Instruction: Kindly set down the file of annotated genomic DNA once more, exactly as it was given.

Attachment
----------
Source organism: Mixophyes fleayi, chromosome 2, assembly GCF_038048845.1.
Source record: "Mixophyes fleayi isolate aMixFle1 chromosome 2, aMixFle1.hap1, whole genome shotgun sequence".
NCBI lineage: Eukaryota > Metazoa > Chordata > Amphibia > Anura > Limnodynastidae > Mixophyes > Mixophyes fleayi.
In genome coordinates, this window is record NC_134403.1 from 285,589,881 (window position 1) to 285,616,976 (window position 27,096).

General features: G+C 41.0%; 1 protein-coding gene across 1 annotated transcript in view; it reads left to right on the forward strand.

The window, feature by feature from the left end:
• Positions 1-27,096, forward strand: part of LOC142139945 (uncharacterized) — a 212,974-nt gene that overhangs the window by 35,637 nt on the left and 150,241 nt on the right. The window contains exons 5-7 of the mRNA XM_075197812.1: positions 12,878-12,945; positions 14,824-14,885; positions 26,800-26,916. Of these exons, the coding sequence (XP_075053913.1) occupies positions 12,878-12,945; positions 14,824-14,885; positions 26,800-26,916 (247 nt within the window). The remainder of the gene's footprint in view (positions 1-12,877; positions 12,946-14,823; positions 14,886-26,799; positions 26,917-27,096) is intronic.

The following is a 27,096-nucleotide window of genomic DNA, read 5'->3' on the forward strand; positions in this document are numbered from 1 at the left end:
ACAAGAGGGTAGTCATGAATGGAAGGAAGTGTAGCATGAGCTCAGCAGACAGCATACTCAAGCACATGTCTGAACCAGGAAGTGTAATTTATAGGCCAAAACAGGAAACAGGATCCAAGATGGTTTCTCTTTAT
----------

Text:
Source organism: Mixophyes fleayi, chromosome 2, assembly GCF_038048845.1.
Source record: "Mixophyes fleayi isolate aMixFle1 chromosome 2, aMixFle1.hap1, whole genome shotgun sequence".
NCBI lineage: Eukaryota > Metazoa > Chordata > Amphibia > Anura > Limnodynastidae > Mixophyes > Mixophyes fleayi.
In genome coordinates, this window is record NC_134403.1 from 285,589,881 (window position 1) to 285,616,976 (window position 27,096).

General features: G+C 41.0%; 1 protein-coding gene across 1 annotated transcript in view; it reads left to right on the forward strand.

The window, feature by feature from the left end:
• Positions 1-27,096, forward strand: part of LOC142139945 (uncharacterized) — a 212,974-nt gene that overhangs the window by 35,637 nt on the left and 150,241 nt on the right. The window contains exons 5-7 of the mRNA XM_075197812.1: positions 12,878-12,945; positions 14,824-14,885; positions 26,800-26,916. Of these exons, the coding sequence (XP_075053913.1) occupies positions 12,878-12,945; positions 14,824-14,885; positions 26,800-26,916 (247 nt within the window). The remainder of the gene's footprint in view (positions 1-12,877; positions 12,946-14,823; positions 14,886-26,799; positions 26,917-27,096) is intronic.

The following is a 27,096-nucleotide window of genomic DNA, read 5'->3' on the forward strand; positions in this document are numbered from 1 at the left end:
ACAAGAGGGTAGTCATGAATGGAAGGAAGTGTAGCATGAGCTCAGCAGACAGCATACTCAAGCACATGTCTGAACCAGGAAGTGTAATTTATAGGCCAAAACAGGAAACAGGATCCAAGATGGTTTCTCTTTAT